Welcome to Five Course Trivia! Five days a week, we’ll post five questions about something from the culinary world, from soup to nuts and all dishes in between.
We are finally caught up with today’s post, so here’s a review of a recent question:
LearnedLeague precedent (LL77, MD9) – What word, the name of small town in the French Seine-Maritime region where its namesake soft cheese is made, is redacted in this image?
Dang. My nonchalantness for bagels has hurt me. Despite my better judgment, I put brie. Brie is definitely a soft cheese from France, but I knew that probably wasn’t right. Brie seems too easy for this question, brie definitely sold in round shapes, and “brie” is too short of a word to be obscured by the black boxes. But then again, that might just be a double reverse psychology. It wasn’t. The correct answer “Neufchâtel” is actually that length. I am now 3 for 4 this season on Food and Drink questions.
Back in 2016, friend-of-the-show and French denizen Juliana Froggatt wrote about French cheeses, but now it looks like we need a sequel. Enjoy!
1. A commune in Normandy is the namesake of what soft, surface-ripened cow’s cheese, seen here? Similar to brie, this cheese was served to troops during WWI, and Salvador Dali was inspired by this cheese melting to create the clocks in “The Persistence of Memory”.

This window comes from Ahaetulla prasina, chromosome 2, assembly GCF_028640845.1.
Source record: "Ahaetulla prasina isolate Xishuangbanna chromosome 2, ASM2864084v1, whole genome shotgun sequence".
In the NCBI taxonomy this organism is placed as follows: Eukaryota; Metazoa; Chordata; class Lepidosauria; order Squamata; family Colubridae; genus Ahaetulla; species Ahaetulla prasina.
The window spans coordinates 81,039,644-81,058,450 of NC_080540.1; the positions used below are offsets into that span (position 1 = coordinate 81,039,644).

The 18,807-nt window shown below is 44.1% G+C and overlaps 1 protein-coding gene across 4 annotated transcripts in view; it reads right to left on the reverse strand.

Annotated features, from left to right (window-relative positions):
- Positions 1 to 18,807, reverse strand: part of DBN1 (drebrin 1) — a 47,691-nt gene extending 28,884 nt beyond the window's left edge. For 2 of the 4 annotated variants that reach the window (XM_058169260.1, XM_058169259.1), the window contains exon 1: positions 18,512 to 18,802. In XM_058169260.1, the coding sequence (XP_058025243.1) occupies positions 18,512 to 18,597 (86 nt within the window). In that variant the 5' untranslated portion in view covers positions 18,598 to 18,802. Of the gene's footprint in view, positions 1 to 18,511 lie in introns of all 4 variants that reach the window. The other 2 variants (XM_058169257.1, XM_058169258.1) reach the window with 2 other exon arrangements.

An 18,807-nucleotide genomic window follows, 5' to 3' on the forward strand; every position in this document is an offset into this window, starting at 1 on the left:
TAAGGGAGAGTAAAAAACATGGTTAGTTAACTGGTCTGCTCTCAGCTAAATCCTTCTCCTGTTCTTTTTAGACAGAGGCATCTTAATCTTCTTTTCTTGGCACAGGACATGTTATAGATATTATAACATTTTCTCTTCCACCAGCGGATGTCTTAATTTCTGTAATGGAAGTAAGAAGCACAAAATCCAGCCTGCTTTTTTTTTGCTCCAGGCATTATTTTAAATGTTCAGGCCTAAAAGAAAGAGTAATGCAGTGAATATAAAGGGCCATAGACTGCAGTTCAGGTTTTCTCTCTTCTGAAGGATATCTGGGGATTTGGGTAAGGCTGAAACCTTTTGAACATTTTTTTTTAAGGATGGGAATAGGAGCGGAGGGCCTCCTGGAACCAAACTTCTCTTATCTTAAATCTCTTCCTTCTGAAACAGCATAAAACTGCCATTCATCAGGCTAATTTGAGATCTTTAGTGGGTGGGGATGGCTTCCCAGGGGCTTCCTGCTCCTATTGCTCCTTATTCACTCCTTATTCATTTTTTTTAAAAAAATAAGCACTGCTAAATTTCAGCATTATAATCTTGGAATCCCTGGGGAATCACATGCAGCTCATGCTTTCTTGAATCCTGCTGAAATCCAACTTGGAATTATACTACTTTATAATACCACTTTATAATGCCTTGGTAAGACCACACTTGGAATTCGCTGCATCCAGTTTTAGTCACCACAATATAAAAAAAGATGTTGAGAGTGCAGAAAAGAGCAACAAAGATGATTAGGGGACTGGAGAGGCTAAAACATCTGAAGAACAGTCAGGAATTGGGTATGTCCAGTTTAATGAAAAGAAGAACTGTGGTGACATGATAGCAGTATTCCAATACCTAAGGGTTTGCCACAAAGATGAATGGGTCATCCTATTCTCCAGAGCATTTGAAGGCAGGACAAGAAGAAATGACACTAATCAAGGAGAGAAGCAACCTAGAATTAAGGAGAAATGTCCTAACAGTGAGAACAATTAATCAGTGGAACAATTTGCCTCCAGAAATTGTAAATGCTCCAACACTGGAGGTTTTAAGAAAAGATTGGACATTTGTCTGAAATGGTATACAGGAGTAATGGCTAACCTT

2. The Alsace region of France is the home to what soft, cow’s milk cheese, that is often flavored with cumin and caraway. It’s known for its smell.
3. Produced in Burgundy, what pungent soft cheese seen here is brine-washed and was named as the “king of all cheeses” by food critic and cheese namesake Jean Anthelme Brillat-Savarin.
4. Developed around 1960, name the cheese here, which is now a brand name once owned by Unilever, that is a triple cream cheese which is flavored with herbs and garlic. This cheese is often paired with a dry, white wine.
5. French onion soup, croque-monsieur, and veal cordon bleu are three dishes that traditionally use what cheese, seen here?
2. Munster / Muenster